How Do You Get in the Door With Corporate Clients (Even Now)?
How do you get in the door with corporate clients?
Last week, we talked about the opportunity for experts like you and me to show up to help small, medium, and large businesses during the pandemic. If you have been struggling to find clients, this is your opportunity to reposition what you do to solve a NOW problem for corporations who need your help right now.
The next question is: how do we get the attention of that audience?
In my former life, I was the Chief Learning Officer in a large company and I was responsible for a seven-figure budget that was spent on training and developing our employees. In this role, I was approached by all kinds of experts who wanted to work with our company.
I learned a lot about what works and what doesn’t work when trying to get in the door with corporate clients.
Here’s how you need to think differently about getting in the door with corporate clients:
It all comes down to focusing on the person you are reaching out to and thinking about what their day to day life is like.
This is even more important in the times we are in. Companies are facing new challenges that they desperately need help navigating. When you are a decision-maker who buys training, coaching, or consulting inside of a company, you get approached by a lot of companies. Some approaches are effective and most of them are not.
Let’s look at two examples that DO work.
Example #1: Jim makes a phone call to Sharon, Director of HR
Jim, who has the Wackadoo Products Company, makes a phone call, gets lucky, and happens to get on the phone with Sharon, the HR director of the company he hopes to land as a client. He leads with, “Hey Sharon, this is Jim of Wackadoo. I see that your company does x, y, and z. Here’s what could I do for your company…and these are all the reasons we are really great at doing what we do. This is why what I can do is so valuable to you…I’d love to come in and talk to you about it.”
The problem is that Sharon is at her desk in between the fifth and sixth Zoom meeting of the day, eating her cup of noodles at her desk, while supervising her 2nd grader’s homework, and she’s got urgent things she needs to get wrapped up before the end of the day.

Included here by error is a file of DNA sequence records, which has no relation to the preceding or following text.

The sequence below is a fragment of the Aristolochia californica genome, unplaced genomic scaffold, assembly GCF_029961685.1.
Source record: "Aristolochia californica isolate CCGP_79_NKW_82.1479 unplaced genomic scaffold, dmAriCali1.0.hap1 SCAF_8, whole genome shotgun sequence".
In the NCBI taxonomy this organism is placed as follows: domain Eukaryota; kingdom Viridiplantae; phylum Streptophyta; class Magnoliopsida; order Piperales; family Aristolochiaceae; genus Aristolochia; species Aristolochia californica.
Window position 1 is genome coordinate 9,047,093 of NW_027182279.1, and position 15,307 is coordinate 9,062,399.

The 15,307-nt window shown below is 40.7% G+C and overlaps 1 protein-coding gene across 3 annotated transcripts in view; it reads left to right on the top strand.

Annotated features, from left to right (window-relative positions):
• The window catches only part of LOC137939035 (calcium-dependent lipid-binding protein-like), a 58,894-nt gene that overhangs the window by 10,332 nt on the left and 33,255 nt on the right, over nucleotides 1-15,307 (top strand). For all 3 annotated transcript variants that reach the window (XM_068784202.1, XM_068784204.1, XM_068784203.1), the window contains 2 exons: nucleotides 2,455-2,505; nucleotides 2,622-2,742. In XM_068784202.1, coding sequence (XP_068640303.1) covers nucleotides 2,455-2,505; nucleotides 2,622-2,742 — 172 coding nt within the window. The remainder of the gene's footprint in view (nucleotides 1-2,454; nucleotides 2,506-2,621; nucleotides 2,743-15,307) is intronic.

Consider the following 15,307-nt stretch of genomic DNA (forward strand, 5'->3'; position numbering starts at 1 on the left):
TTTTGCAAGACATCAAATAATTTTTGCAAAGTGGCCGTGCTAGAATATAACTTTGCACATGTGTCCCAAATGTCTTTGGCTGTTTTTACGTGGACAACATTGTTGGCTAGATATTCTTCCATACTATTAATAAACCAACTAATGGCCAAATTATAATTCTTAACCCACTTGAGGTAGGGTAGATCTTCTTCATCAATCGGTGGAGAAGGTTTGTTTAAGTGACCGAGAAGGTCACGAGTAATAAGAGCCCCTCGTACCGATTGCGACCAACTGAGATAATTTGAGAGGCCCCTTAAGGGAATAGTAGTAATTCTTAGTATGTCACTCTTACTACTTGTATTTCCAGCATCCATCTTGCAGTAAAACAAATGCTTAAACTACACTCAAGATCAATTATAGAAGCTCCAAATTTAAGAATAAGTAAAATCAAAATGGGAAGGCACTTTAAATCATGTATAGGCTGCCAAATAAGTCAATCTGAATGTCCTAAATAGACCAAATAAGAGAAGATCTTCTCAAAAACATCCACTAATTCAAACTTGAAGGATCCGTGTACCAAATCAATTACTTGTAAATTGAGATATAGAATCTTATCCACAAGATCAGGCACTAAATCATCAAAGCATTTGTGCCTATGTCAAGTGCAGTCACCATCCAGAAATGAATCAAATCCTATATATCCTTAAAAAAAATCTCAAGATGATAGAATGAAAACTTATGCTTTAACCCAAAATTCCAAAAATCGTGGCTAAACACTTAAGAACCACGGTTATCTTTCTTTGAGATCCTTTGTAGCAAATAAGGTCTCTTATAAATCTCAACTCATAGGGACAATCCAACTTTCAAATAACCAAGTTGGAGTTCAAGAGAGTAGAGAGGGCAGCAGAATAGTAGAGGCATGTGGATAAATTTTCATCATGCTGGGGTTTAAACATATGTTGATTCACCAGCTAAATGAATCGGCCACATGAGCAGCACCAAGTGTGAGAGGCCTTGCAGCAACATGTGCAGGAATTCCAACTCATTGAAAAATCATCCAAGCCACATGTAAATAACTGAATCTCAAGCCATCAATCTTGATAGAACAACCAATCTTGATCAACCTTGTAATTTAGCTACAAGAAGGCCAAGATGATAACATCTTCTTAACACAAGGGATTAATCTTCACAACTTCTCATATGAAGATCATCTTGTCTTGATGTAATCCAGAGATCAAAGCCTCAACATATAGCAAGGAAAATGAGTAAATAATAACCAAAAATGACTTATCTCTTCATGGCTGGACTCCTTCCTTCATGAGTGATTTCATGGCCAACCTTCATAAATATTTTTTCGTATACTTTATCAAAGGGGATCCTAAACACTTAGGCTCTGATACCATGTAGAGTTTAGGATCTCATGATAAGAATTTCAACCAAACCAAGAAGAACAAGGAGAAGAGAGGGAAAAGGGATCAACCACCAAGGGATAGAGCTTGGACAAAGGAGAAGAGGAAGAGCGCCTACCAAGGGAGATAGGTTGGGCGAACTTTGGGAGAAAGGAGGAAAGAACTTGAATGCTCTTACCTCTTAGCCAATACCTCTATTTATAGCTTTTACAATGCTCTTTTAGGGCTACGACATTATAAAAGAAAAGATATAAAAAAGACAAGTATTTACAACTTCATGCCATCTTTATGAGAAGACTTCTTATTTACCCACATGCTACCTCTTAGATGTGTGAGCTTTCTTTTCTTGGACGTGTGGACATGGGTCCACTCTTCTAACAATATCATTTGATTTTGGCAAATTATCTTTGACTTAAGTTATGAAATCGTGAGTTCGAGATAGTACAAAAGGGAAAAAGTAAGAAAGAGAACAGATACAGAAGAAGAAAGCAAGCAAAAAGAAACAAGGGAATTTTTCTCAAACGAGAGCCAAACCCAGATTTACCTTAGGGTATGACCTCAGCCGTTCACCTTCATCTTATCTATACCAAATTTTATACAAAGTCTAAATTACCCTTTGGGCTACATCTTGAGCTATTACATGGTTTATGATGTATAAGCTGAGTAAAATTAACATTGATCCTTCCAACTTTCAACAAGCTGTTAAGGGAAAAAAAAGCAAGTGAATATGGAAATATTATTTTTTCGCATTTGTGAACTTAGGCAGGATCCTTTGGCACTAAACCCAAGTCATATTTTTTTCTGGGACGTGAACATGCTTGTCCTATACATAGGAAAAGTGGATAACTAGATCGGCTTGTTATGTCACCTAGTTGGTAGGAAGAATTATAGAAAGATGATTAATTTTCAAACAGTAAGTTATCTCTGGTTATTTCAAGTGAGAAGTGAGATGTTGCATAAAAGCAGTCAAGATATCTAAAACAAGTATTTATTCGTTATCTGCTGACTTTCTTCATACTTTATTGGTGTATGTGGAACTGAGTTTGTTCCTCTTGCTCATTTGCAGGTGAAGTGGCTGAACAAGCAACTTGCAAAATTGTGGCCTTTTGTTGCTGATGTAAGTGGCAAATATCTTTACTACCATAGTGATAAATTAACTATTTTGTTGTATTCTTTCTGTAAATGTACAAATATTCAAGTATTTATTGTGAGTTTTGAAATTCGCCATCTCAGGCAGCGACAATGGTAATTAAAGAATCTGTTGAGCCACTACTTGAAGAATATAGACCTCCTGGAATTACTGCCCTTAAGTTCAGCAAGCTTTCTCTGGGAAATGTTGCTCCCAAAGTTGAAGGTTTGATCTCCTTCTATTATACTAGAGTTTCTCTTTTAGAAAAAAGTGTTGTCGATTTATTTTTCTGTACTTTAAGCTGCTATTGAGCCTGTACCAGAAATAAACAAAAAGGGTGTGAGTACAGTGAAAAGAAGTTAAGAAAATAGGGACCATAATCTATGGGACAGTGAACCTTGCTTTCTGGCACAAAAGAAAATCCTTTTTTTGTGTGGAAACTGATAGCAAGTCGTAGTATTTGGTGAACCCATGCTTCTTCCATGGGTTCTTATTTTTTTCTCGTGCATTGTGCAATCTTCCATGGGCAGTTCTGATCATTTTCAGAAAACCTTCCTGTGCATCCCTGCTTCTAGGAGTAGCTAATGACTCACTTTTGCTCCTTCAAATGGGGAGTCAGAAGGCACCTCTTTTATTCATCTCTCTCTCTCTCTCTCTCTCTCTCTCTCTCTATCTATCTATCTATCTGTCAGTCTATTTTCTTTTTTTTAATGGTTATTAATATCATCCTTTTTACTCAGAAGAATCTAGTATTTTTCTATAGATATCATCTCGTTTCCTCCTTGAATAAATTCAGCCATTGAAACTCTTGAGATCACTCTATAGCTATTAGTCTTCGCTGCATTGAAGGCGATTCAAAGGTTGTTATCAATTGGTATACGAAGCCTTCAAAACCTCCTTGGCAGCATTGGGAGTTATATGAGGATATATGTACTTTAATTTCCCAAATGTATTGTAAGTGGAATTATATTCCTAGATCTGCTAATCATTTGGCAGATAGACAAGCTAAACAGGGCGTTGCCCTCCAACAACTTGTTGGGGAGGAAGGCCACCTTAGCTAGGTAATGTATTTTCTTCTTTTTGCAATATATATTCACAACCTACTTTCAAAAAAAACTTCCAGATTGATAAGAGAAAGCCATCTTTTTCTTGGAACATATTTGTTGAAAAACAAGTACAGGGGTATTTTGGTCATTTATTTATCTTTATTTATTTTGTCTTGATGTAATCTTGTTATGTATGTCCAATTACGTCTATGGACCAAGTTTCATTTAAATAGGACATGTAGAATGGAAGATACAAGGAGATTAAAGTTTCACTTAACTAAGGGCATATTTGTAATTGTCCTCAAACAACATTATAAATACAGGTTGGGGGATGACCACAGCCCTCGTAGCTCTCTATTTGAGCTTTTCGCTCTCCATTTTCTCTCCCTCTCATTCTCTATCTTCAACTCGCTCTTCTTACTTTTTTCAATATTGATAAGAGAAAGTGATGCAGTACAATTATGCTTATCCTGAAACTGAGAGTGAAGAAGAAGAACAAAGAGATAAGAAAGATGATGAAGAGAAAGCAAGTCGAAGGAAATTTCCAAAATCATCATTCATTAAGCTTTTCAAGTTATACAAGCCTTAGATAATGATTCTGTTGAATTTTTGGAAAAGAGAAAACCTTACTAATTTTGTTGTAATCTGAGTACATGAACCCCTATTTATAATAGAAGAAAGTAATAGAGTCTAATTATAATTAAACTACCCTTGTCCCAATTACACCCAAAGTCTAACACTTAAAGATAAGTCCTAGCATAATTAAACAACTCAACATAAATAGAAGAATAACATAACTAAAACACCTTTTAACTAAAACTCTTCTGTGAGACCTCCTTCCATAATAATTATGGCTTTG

Reality: Talking to Jim about his Wackadoo service is not on her priority list and that’s why Sharon gets off the phone with Jim as quickly as possible.
Jim didn’t get through the door because Jim is talking about what he offers.
At the end of the day, Sharon has to deliver certain results and she’s looking for somebody to help her do that (especially right now when her responsibilities have shifted quickly). If you can be really clear about how you can help her deliver those results, you will be in the door.
Example #2: Maya mails a package to Sharon
Sharon is at her desk and it’s lunchtime again. She gets this lumpy envelope and opens it right away. Who doesn’t open a FedEx package immediately? She looks inside and finds some cool resources and a handwritten note.
The handwritten note reads, “Hi Sharon! Thinking on the fly, going with the flow… How do you teach this? Improv is an art and a skill, and I know your company values creating amazing customer experiences, especially right now when most customer interactions are virtual. I love that about your brand! I’d love to follow up with a call to see how you’re enjoying the guide that I enclosed here. Enjoy, Maya.”
Maya is a drama teacher who leads an improv workshop. Inside of the package is an improv guide for leaders. Sharon thinks, “Hmmm, I just attended a meeting where we were talking about how to help our customer service team think on their feet. I wonder if this could help?”
Sharon needs to help the people in customer service think on their feet and respond without scripts. She has a call center virtual training coming up in a few weeks and wonders if Maya would be an ideal guest presenter.
Guess who gets a return phone call? Maya.
In this example, by the way, I was actually Sharon. This was a typical day in the life. I hired Maya for the training because she linked what she does to how she can help. Maya ended up teaching classes throughout the whole company because she was able to help with the problem of encouraging creative thinking.
Maya got in the door because she looked at her expertise and connected it to a problem she could help this company solve.
How can you help a company solve a NOW problem? What does this person I am reaching out to want to achieve? How can I help them achieve it?
There are so many opportunities in times like these, and if you swim up and look at how your expertise can solve a problem companies are faced with, you can get in the door. I’m excited for all of us to tap into this multi-billion dollar opportunity to serve in a much bigger way with your work. What questions do you have about landing corporate clients?